Wednesday, August 31, 2005


clouds, originally uploaded by mincaye.

(L-R, from top: d'NA 2004, Seminary Theoloji Malaysia, Seremban; near the Scripture Union office, PJ; highway, en route from Kuantan; aeroplane, en route to Tioman; sunset, Tioman; rain clouds, Tioman; after the haze, KL; highway, between PJ and KLCC)

In my field of paper flowers
And candy clouds of lullaby
I lie inside myself for hours
And watch my purple sky fly over me

-- Evanescence, 'Imaginary'

Will be meeting a good friend later today, within about two-and-a-half hours. We wrote this nearly 31 days ago, and I reproduce verbatim:

A rededication of our friendship
To allow the one from whom it came, his way with it
Not knowing what lies ahead
But knowing who lies ahead.

It's difficult, when we think about it
Or when our hearts are weighed by burdens unshared
How are we going to survive this?
Must we? Better dead within God's hands, than alive without.

We can only look to you, our Potter
You mould us into your image, though we are but moons
You gave us light that we might shine forth
And you never give up on us -- never.

We will seek You and trust You
For your faithfulness and love keep us
We will bring ourselves wholly before You
For it is only in you that we are who we are.

Help us be patient, Father
Comfort us in our weariest hours, and take us deeper
We seek to love You more in this friendship
Let your joy come with the morning.

You will guide us and guard us
For there is no other Name worthy
We commit our fears to You
And all our hopes and dreams as well.

This love will go on
And we draw from you, O Endless Love
You made this love possible
So to you, as from you and through you.


Hasn't been easy, hasn't been too difficult either. Again, I am reminded of Bono's words in 'Walk On':

And love is not the easy thing
The only baggage you can bring
Is all that you can't leave behind.

The journey gets harder and harder, and choices are more painful than ever. Deciding between a path that will bring much joy, and another that is dark, but also along which I believe I must walk.

Between a path in which the things that bring me joy are the same things that really matter, and another in which the things that bring me joy stand in opposition to the things that really matter.

How much will I have to leave behind? How much will I have to sacrifice?

Happy Merdeka, Malaysia!

Soo Tian arrives home within ten hours.

Sunday, August 28, 2005

To the VEB!

veb farewell (b)
Originally uploaded by mincaye.

Friday night was quite momentous: we had the annual Victorian Editorial Board farewell dinner at Denise's father's Nyonya restaurant, Bibik Neo, in Desa Sri Hartamas.

We had intended, at first, to begin dinner at half-past six and end at eight. Eventually, we started at about a quarter past eight, and I cannot remember when we actually ended.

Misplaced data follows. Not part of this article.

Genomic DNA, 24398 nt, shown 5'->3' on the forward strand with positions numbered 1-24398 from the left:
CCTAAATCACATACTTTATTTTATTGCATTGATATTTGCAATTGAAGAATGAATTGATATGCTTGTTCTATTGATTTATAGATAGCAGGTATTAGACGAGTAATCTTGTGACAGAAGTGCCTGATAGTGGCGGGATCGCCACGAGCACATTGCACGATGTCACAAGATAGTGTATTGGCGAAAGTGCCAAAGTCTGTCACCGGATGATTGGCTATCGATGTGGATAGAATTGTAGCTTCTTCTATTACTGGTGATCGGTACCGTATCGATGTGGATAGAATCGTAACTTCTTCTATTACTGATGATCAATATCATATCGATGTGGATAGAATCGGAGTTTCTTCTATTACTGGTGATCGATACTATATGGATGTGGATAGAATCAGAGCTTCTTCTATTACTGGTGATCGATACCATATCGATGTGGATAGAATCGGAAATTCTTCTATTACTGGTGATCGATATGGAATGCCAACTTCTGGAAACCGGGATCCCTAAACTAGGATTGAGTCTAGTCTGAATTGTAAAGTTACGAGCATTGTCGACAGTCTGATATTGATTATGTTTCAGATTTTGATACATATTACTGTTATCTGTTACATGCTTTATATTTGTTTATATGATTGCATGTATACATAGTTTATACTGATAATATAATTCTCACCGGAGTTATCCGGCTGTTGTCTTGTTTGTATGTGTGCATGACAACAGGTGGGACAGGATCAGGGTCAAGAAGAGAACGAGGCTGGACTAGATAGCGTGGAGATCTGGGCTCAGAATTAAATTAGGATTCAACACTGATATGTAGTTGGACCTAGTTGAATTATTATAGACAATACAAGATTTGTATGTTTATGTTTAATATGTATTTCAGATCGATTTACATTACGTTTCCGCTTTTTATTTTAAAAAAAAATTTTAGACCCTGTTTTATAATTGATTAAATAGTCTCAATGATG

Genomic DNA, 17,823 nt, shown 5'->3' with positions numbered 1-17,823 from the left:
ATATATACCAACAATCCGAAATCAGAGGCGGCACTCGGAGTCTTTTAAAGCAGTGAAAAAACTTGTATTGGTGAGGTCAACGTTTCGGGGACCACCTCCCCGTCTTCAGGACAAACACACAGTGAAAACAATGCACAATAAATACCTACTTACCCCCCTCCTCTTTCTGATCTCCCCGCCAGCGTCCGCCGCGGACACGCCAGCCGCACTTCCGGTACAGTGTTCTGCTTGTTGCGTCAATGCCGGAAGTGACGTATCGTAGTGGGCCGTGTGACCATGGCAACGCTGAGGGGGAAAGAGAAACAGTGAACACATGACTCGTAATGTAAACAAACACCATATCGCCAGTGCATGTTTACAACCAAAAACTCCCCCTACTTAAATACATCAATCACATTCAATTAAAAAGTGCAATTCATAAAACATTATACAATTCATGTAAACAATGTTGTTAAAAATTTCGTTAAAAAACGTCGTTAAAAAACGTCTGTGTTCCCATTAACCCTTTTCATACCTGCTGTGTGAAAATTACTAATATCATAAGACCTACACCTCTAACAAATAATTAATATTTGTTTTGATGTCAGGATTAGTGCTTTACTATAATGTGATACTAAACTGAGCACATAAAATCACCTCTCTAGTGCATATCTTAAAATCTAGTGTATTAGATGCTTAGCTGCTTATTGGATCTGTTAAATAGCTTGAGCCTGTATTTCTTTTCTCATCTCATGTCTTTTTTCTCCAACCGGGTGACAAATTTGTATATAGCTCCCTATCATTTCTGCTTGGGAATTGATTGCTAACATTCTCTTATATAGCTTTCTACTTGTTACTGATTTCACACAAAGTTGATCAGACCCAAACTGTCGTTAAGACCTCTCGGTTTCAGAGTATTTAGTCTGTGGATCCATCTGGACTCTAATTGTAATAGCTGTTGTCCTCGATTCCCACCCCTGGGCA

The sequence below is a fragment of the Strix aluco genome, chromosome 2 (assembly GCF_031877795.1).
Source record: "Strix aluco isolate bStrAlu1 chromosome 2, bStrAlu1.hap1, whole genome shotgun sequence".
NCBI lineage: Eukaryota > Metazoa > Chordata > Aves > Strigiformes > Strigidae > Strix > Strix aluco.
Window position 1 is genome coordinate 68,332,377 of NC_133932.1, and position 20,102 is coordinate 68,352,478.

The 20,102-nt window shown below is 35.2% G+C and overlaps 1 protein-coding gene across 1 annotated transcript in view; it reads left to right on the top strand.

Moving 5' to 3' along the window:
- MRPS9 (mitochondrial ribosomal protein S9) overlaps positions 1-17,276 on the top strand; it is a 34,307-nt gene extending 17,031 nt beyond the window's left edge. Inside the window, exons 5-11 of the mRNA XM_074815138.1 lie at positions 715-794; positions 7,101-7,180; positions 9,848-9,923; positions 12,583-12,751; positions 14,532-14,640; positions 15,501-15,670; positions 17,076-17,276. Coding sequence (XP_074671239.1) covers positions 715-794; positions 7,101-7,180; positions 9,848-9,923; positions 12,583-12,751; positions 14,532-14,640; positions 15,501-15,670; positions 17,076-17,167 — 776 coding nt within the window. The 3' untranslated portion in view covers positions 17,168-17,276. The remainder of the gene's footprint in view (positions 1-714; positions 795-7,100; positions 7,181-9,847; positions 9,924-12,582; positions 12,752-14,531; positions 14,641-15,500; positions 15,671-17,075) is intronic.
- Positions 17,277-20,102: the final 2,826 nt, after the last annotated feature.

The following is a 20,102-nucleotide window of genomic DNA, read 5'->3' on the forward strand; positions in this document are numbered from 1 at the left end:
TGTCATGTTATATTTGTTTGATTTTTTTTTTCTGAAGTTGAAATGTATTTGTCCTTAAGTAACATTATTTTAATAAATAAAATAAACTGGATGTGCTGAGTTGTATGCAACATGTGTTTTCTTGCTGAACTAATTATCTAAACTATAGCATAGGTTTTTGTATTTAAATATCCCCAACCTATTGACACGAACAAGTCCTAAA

Amy (accompanied by Denise, Suzanne, Debbie and Li-Shen) and Tinesh & Zamil presented a number of songs after dinner, framing the speeches made by some of the outgoing Upper-Six members.

But I think the most interesting performance of the night was the Uncorking of the Sparkling Juice Bottles by Chin Fei and Weng Ken, our Chief Editor and Sub-Editor respectively.

The wine Lik Wen selected turned out to be rather sweet (which I liked very much!) for a white wine. It's called 'Mystique,' and was chosen simply because Lik Wen liked the bottle and we couldn't find champagne.

(For a detailed account, read the 27 August entry on Denise's blog, accessible via 'Links: Hikers' on my blog's sidebar).

Well, the editors have stepped down:

Yan Chin Fei
Sub-Editors (alphabetical order):
Chan Weng Ken
Ho Jia Hun

And have been replaced by:

Benjamin Ong
Sub-Editors (alphabetical order):
Keeshoore Apparavoo
Leong Lik Wen
Lim Jinq Sien

Interestingly, before I became the Editor-in-Chief of the Seladang Editorial Board, I was preceded by a Sub-Editor who was an ex-student of SK Taman Segar, John Ratnaraj, two years my senior.

This time around, interestingly, I was also preceded by a Segarian, Weng Ken, the only difference being that he's only a year older than me.

Quite a night indeed. And the journey has just begun!

(p.s: click on the photo to see a larger version of it)

He knows

Originally uploaded by mincaye.
Mr Kali, our Chemistry teacher, has this habit of saying, "The Lord Almighty knows," whenever he gets to the very bottom of what science has been able to find out about our world thus far.

It happens whenever we're stuck at a dead-end that cannot be explained by current theories and other discoveries to date.

So, yes. I cannot disagree. It sounds rather cliche and all, but it's true. Hard for the intellectuals to hand over the reins to the one who reigns, but that is what must be done.

The next time he says it, let us look upward at the sun... at the Son.

Saturday, August 27, 2005


Originally uploaded by mincaye.
I have no idea what a Meme is, but since Sivin tagged me, I shall respond. OK, he tagged me on 9th August, so this is really late... sorry!

1)Total number of books you own

I don't know the exact number, either, but I'll let the photos do the talking. Behind each book is another book, to conserve space. Nowhere near Sivin's number, at any rate!